When Henry VIII decided to dissolve the English monasteries as a prelude to the Protestant Reformation, the blow fell softly in Sherborne for the ground had already declined to seventeen monks, and the corrupt and complaint John Barnstable was appointed Abbot as a result of a plot betweenSir John Horsey of Clifton Maybank and Thomas Cromwell. Horsey had his eye on collecting the major share of the monastic property from the Crown and, since he was successful, must have regarded the huge bribe he paid Cromwell for Barnstable’s appointment (nearly £100,000 in today’s prices) as money well spent. Having no use for the Abbey, Horsey sold it to the vicar and the town. During the 1540s All Hallows was demolished and the Abbey once again became the parish church. Barnstable received a large pension for his services.
In 1550 the former monastic lands were used in the re-founding of the Free Grammar School of King Edward VI – now Sherborne School. The monastic life was not to return to Sherborne until 1891, when the Belgian Women’s Order of Christian Instruction opened a convent and a catholic girl’s school in Westbury, now based at St Antony’s Convent in Leweston. Later, under the Tractarian revial of Religious Life in the Church of England, nearby Hilfield at Batcombe became the home of the Anglican Franciscan friars.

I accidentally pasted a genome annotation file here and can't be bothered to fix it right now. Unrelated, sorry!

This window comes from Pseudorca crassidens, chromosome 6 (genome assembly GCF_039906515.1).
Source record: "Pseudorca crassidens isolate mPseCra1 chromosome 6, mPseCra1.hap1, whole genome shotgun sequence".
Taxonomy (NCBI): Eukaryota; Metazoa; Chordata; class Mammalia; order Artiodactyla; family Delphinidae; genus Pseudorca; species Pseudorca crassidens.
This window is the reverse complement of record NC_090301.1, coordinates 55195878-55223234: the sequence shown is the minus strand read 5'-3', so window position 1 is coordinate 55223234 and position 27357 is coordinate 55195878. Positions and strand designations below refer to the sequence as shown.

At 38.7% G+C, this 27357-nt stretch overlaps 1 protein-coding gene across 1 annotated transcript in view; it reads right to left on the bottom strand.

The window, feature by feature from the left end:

Two swathes of restoration – in the 1850s by Slater and Carpenter, in 1970s with assistance from the Department of the Environment – have kept the fabric in good order and the roof re leaded. In time for the Abbey’s Benedictine millennium in 1997 the great West Window was replaced with a new design by John Hayward. The Queen and Prince Philip attended its dedication in 1998.
The new century began with the restoration of the tower vaulting and the Quie. This has been followed by the rebuilding of the historic organ. The Abbey celebrates 1300 years of rich and varied life in 2005, and remains the spiritual centre of a large and vigorous congregation. The Abbey Choir has a very high reputation, and the church also hosts many concerts and recitals, and an annual Music Festival.
"On Monday Fisher took me a magnificent Ride to Sherborne: a fine old Town - with a magnificent Church finer than Salisbury Cathedral." - John Constable, 1776 - 1837.